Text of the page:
Species names in all available languages
|English (United States)||Puerto Rican Bullfinch|
|French||Pèrenoir de Porto Rico|
|Spanish (Puerto Rico)||Comeñame/Capacho/Carpacho|
|Spanish (Spain)||Semillero puertorriqueño|
|Turkish||Porto Riko Şakrağı|
John Faaborg and Amber Wiewel revised the account as part of a partnership with BirdsCaribbean.
Melopyrrha portoricensis (Daudin, 1800)
The Key to Scientific Names
The name "bullfinch" does not occur among birds of continental North America, but its widespread occurrence in the West Indies must reflect both the early history of colonization of that region, and the fact that most of these islands remained as British or French colonies until fairly recently. Any West Indian island of decent size has at least one species of bullfinch, with the Cuban Bullfinch (Melopyrrha nigra) on Cuba, some of its offshore islands, and Grand Cayman; the Greater Antillean Bullfinch (Melopyrrha violacea) on most of the larger Bahamas, Hispaniola and its satellites, and Jamaica; the Lesser Antillean Bullfinch (Loxigilla noctis) on all the Lesser Antilles except the Grenadines and Barbados; the Barbados Bullfinch (Loxigilla barbadensis) on Barbados; the Puerto Rican Bullfinch (Melopyrrha portoricensis) on Puerto Rico; and the probably extinct St. Kitts Bullfinch (Melopyrrha grandis), formerly on St. Kitts. All of these bullfinches are distinctive for having males that are black (except for the Barbados Bullfinch, where males look like the standard bullfinch female), with the Cuban Bullfinch having some white in the wing, and the two species of Loxigilla showing reddish-brown undertail coverts and varying amounts of reddish-brown in the head. Females vary from being paler black than males (Greater Antillean Bullfinch and Puerto Rican Bullfinch) to being mostly brownish olive. Juveniles are olive-brown to olive-green, but with the distinctive reddish-brown undertail coverts.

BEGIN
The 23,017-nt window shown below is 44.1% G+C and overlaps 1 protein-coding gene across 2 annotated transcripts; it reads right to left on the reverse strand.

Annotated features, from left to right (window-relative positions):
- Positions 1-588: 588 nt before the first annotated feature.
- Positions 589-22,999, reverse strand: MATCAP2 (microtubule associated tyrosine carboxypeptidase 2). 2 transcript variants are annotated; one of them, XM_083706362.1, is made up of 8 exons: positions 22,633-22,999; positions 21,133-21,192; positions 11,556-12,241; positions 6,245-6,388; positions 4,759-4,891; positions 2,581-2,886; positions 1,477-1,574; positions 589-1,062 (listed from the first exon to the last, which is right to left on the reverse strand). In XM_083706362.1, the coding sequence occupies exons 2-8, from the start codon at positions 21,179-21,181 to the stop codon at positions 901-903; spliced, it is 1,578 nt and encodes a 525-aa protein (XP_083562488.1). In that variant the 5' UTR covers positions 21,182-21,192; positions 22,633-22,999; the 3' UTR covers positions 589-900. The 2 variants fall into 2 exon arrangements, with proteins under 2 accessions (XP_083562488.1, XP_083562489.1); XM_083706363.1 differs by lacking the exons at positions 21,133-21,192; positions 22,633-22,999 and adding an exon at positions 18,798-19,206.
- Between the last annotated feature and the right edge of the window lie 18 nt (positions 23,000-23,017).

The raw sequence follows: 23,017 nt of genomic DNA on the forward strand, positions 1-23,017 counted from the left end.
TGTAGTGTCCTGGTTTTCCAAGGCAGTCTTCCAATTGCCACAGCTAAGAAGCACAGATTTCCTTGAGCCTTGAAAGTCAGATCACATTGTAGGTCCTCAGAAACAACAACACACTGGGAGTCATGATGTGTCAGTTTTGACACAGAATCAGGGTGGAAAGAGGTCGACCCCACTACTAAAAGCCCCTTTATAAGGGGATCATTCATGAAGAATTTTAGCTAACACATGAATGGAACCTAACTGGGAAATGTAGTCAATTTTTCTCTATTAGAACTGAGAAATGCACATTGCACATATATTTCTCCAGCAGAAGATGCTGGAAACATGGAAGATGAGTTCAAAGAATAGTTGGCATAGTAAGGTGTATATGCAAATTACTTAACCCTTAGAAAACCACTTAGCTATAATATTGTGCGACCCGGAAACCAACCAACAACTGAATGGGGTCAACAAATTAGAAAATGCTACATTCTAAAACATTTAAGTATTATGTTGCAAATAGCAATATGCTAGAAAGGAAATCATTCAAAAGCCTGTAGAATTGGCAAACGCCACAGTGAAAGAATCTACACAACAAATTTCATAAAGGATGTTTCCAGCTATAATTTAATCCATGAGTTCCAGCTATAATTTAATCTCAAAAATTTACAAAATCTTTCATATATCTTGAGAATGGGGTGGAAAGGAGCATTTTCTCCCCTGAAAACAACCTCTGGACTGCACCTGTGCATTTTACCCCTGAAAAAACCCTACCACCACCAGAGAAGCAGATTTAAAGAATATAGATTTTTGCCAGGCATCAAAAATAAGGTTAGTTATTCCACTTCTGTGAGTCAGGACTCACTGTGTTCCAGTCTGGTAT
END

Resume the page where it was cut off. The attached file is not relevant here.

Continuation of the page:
The endemic Puerto Rican Bullfinch is widespread across Puerto Rico, but is not always easy to see. More often it is detected by its cardinal-like song, a strongly whistled whip-whip-whip followed by a buzz that can be heard only if one is quite close. To locals, the Puerto Rican Bullfinch is known as the comeñame, comeñame puertoriqueño, capacho, or carpacho.